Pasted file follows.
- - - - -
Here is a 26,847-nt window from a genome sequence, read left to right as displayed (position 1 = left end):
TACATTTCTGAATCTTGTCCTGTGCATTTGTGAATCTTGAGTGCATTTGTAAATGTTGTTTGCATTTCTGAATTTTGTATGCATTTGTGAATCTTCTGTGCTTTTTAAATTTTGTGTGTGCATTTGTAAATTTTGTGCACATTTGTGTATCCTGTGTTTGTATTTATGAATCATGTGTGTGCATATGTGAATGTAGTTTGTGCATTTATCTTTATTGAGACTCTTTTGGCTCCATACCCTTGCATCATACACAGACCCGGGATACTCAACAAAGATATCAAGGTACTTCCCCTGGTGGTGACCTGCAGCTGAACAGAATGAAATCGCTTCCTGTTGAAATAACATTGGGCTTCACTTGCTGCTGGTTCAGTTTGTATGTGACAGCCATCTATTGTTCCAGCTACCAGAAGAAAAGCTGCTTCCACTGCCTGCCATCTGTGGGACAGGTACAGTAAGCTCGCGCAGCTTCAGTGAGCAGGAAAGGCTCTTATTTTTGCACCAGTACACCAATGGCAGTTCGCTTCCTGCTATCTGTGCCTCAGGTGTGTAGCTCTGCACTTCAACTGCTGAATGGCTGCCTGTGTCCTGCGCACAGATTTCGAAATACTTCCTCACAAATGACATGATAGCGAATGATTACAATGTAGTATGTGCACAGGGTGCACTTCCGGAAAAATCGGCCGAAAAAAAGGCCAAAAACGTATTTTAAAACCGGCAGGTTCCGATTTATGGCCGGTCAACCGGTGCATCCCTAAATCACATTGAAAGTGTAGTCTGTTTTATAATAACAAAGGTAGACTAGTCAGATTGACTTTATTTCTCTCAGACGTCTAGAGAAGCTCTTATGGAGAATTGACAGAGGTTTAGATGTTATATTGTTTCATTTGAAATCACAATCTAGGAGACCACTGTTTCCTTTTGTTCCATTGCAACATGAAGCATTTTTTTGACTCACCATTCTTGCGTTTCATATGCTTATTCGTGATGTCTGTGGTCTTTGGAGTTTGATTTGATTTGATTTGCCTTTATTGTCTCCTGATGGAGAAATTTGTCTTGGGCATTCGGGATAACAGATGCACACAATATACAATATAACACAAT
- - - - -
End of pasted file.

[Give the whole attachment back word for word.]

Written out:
Here is a 26,847-nt window from a genome sequence, read left to right as displayed (position 1 = left end):
TACATTTCTGAATCTTGTCCTGTGCATTTGTGAATCTTGAGTGCATTTGTAAATGTTGTTTGCATTTCTGAATTTTGTATGCATTTGTGAATCTTCTGTGCTTTTTAAATTTTGTGTGTGCATTTGTAAATTTTGTGCACATTTGTGTATCCTGTGTTTGTATTTATGAATCATGTGTGTGCATATGTGAATGTAGTTTGTGCATTTATCTTTATTGAGACTCTTTTGGCTCCATACCCTTGCATCATACACAGACCCGGGATACTCAACAAAGATATCAAGGTACTTCCCCTGGTGGTGACCTGCAGCTGAACAGAATGAAATCGCTTCCTGTTGAAATAACATTGGGCTTCACTTGCTGCTGGTTCAGTTTGTATGTGACAGCCATCTATTGTTCCAGCTACCAGAAGAAAAGCTGCTTCCACTGCCTGCCATCTGTGGGACAGGTACAGTAAGCTCGCGCAGCTTCAGTGAGCAGGAAAGGCTCTTATTTTTGCACCAGTACACCAATGGCAGTTCGCTTCCTGCTATCTGTGCCTCAGGTGTGTAGCTCTGCACTTCAACTGCTGAATGGCTGCCTGTGTCCTGCGCACAGATTTCGAAATACTTCCTCACAAATGACATGATAGCGAATGATTACAATGTAGTATGTGCACAGGGTGCACTTCCGGAAAAATCGGCCGAAAAAAAGGCCAAAAACGTATTTTAAAACCGGCAGGTTCCGATTTATGGCCGGTCAACCGGTGCATCCCTAAATCACATTGAAAGTGTAGTCTGTTTTATAATAACAAAGGTAGACTAGTCAGATTGACTTTATTTCTCTCAGACGTCTAGAGAAGCTCTTATGGAGAATTGACAGAGGTTTAGATGTTATATTGTTTCATTTGAAATCACAATCTAGGAGACCACTGTTTCCTTTTGTTCCATTGCAACATGAAGCATTTTTTTGACTCACCATTCTTGCGTTTCATATGCTTATTCGTGATGTCTGTGGTCTTTGGAGTTTGATTTGATTTGATTTGCCTTTATTGTCTCCTGATGGAGAAATTTGTCTTGGGCATTCGGGATAACAGATGCACACAATATACAATATAACACAAT